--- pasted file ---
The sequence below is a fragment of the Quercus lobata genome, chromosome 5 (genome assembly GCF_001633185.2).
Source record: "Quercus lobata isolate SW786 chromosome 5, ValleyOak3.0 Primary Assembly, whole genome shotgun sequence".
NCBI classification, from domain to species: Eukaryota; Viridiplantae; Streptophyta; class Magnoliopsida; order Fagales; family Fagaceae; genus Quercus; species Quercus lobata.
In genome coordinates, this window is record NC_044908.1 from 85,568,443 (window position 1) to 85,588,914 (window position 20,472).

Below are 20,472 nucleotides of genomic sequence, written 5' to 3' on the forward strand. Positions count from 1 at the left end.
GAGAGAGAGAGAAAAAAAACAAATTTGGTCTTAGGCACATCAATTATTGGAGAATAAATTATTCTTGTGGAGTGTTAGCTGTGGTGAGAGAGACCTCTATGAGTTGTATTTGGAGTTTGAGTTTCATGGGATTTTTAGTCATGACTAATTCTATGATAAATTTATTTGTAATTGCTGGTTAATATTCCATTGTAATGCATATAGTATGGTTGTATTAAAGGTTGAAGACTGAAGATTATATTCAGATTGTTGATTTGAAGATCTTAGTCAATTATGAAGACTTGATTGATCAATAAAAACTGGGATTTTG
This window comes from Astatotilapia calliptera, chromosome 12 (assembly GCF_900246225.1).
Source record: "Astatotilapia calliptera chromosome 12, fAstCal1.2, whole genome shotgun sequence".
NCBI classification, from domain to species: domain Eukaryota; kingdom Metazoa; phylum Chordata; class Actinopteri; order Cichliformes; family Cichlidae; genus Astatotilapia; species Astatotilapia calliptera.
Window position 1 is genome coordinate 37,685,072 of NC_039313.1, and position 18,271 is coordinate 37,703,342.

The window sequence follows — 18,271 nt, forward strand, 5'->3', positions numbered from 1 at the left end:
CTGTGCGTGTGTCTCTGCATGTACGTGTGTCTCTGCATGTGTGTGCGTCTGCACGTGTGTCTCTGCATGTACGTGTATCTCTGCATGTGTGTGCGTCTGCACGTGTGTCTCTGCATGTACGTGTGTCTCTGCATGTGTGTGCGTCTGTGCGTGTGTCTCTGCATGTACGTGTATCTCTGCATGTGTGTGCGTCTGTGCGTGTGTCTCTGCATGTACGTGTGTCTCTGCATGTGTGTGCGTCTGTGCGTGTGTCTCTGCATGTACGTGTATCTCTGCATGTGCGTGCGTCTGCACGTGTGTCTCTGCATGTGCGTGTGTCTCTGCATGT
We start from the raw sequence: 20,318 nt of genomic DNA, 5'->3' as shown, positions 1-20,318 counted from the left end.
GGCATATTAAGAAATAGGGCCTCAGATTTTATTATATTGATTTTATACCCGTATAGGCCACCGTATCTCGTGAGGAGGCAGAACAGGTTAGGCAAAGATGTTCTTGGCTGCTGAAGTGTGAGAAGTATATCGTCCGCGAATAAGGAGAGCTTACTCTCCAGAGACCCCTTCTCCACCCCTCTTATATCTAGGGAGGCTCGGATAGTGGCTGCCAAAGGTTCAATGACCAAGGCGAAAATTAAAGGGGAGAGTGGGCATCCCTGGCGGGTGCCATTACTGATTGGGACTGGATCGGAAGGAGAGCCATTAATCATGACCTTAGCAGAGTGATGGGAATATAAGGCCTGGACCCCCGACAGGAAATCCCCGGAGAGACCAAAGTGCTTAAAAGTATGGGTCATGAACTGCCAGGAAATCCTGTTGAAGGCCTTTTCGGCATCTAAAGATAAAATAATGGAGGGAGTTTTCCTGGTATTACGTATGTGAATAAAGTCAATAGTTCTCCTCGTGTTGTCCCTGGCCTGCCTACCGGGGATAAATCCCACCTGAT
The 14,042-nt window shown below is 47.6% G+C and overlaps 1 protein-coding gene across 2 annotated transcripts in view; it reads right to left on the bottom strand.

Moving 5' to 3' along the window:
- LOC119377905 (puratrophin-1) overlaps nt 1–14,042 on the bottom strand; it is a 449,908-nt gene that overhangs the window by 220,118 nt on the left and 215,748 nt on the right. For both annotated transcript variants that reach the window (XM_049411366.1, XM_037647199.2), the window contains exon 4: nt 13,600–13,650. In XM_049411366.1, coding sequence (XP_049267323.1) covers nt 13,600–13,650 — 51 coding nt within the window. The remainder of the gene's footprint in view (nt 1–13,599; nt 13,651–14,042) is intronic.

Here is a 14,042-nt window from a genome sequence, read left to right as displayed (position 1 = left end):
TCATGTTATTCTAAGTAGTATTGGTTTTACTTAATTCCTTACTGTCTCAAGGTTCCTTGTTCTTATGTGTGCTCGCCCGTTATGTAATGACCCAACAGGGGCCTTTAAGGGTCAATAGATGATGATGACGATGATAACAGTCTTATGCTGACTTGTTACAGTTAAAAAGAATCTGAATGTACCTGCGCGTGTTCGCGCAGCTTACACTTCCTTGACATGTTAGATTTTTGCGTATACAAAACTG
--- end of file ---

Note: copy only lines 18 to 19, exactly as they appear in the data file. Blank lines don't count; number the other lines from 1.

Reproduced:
Here is a 14,042-nt window from a genome sequence, read left to right as displayed (position 1 = left end):
TCATGTTATTCTAAGTAGTATTGGTTTTACTTAATTCCTTACTGTCTCAAGGTTCCTTGTTCTTATGTGTGCTCGCCCGTTATGTAATGACCCAACAGGGGCCTTTAAGGGTCAATAGATGATGATGACGATGATAACAGTCTTATGCTGACTTGTTACAGTTAAAAAGAATCTGAATGTACCTGCGCGTGTTCGCGCAGCTTACACTTCCTTGACATGTTAGATTTTTGCGTATACAAAACTG